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# There got to be a better way to manage animations.

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Somes weeks ago, i've started pouring more hours on the animation part of my game, which was pretty bare up to this point. After sucessfully creating a tool to easily create and modify my 2d animations from a sprite sheet (setting things like sprite rect, crop, hitboxes, weapon mounting point and angle, etc...), i now have to actually do the logic of switching all of the animation the actors have in the game.

The code below is my function to change the actor's animation based on his state.

While, i've not actually come to a dead end, i feel what my code is starting to feel tangled and harder to debug.

As you will notice a little bit further down, it'll only get more complicated, as the number of possible animation is very wide.

So my question is this: Is there a better way of doing this? Or should i just continue doing all thoses else-if?

I really do not want all the hours i'm doing to go to waste if i have to redo everything, especially all the time spent doing my own animation tool (which is very specific to my game).

//////////////////////////////////////////////////////////////////////////
//
void IActor::ManageAnimation()
{
Animations id = ANIMATION_IDLE_OOC;
//If out of combat
if(!IsState(STATE_INCOMBAT) )
{
if(IsState(STATE_JUMPING))
id = ANIMATION_JUMP_OOC;

else if(IsState(STATE_FALLING))
id = ANIMATION_FALL_OOC;

else if(IsIdle(MAX_IDLE_TIME))
id = ANIMATION_SLEEP_OOC;

//Sliding show be shown over moving
else if(IsState(STATE_SLIDING))
id = ANIMATION_SLIDE_OOC;

else if(IsState(STATE_MOVING))
id = ANIMATION_MOVE_OOC;
}
else
{
//...
}

SetAnimation(id);
}
enum Animations
{
//////////////////////////////////////////////////////////////////////////
//Generic animation. Everyone should have theses. It's the job of this class to set them.
//Out of combat
ANIMATION_IDLE_OOC,            //Basic idle animation out of combat.
ANIMATION_SLEEP_OOC,        //Animation for idling too long... Player yawn, wolf lay down and sleep, etc...
ANIMATION_MOVE_OOC,            //Moving
ANIMATION_LOOK_UP_OOC,        //Look up
ANIMATION_LOOK_DOWN_OOC,    //Look down
ANIMATION_TREATHENED_OOC,    //Transition between out of combat and in combat.
ANIMATION_JUMP_OOC,            //Jump
ANIMATION_FALL_OOC,            //Falling
ANIMATION_SLIDE_OOC,        //When the actor is changing direction or sliding down a slope.

//In combat
ANIMATION_IDLE_IC,            //Basic idle animation in combat.
ANIMATION_MOVE_IC,            //Moving
ANIMATION_LOOK_UP_IC,        //Look up
ANIMATION_LOOK_DOWN_IC,        //Look down
ANIMATION_TREATHENED_IC,    //Transition between in combat and out of combat.
ANIMATION_JUMP_IC,            //Jump
ANIMATION_FALL_IC,            //Falling
ANIMATION_SLIDE_IC,            //When the actor is changing direction or sliding down a slope.

//generic
ANIMATION_HURT,
ANIMATION_CRITITAL_HURT,
ANIMATION_DIE,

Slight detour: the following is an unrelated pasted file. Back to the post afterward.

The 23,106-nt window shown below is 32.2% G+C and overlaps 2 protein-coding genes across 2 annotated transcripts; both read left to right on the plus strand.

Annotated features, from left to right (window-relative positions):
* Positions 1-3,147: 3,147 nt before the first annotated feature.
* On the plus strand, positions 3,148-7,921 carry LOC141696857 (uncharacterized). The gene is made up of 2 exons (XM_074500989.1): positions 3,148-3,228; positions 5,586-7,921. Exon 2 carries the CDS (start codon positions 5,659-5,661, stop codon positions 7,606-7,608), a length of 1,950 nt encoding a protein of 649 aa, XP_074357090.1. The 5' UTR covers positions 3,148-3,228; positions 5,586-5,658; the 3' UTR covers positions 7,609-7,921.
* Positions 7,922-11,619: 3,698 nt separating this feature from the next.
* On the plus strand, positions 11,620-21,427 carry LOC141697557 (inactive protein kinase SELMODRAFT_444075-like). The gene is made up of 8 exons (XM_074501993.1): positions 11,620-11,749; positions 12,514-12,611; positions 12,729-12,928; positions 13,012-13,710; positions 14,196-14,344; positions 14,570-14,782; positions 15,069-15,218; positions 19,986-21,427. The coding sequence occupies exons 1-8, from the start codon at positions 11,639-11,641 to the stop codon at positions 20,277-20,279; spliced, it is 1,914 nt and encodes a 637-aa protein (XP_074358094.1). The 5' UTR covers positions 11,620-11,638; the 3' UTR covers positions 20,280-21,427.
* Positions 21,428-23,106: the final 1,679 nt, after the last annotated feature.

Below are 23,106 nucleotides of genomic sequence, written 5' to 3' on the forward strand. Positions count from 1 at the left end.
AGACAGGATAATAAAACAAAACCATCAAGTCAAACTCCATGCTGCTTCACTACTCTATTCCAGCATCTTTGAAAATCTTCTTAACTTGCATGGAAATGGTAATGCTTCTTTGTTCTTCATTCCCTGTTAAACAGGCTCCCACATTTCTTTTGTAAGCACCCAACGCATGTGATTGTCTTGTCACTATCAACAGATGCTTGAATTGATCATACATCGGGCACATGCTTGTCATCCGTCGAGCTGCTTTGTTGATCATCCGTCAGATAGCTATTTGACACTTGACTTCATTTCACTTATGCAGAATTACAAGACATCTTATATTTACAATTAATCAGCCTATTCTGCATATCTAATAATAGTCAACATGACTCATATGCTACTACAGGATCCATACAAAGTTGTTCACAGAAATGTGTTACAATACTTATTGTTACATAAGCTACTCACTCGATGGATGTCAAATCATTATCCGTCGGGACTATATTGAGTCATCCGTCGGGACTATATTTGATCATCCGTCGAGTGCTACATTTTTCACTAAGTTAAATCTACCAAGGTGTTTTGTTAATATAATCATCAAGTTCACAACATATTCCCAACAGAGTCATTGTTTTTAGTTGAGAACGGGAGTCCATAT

//End of generic animation
//////////////////////////////////////////////////////////////////////////

//////////////////////////////////////////////////////////////////////////
//Specific animation. Not everyone have them. It's the job of the Actor's interface to set them. thoses animation can all be canceled by us.
//Reserve for physical attack with a weapon or unarmed.
ANIMATION_ATTACK_1,
ANIMATION_ATTACK_2,
ANIMATION_ATTACK_3,
ANIMATION_ATTACK_4,
ANIMATION_ATTACK_5,

//Reserved for Spell animations
ANIMATION_SPECIAL_1,
ANIMATION_SPECIAL_2,
ANIMATION_SPECIAL_3,
ANIMATION_SPECIAL_4,
ANIAMTION_SPECIAL_5,

//Reserved for social animations. could be laugh, cry, angry, yell, etc...
ANIMATION_SOCIAL_1,
ANIMATION_SOCIAL_2,
ANIMATION_SOCIAL_3,
ANIMATION_SOCIAL_4,
ANIMATION_SOCIAL_5,
//End specific animation
//////////////////////////////////////////////////////////////////////////
};
Edited by Sunsharior

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Your whole problem arises because you're trying to enumerate the animations. This is a fundamentally wrong way to a approach the problem. Animations states are strings, and they are asset-specific. You don't map them to uints, you can do it, but it really isn't a sensible way of authoring assets.

Animation names are strings. So you can have very specific animations such as PlayModelAnimation("cutscene4_bridgeCollapsed_teammateAlive") where your avatar and the sidekick note how they were doing great so far, but also have to cut another few seconds next time.

All those specific needs will give you serious issues.

But... let's suppose you have a filter cooking those strings to uints. Then your solution is to have that same filter build you an std::map<const char*, uint>.

I'm having myself some problems however in understanding how this could work for you since your IsState function seems to be smarter than I'd suggest to - so something is falling... or jumping... in combat or not. So basically IsState does non-trivial checking of variables which are of your own design.

In my design, I don't set animation as part of the loop. I start them event-based so no state polling is required and I found this to be a rather good solution so far.

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Your animation management appears to be a finite state machine, which doesn't need to be hardcoded with constants and ifs and enums.

Instead, you should define a data structure to represent animation definitions, loaded from external files and processed by a generic animation manager. Your current ManageAnimation method is in class IActor, but it isn't generic: it assumes a number of states and events exist.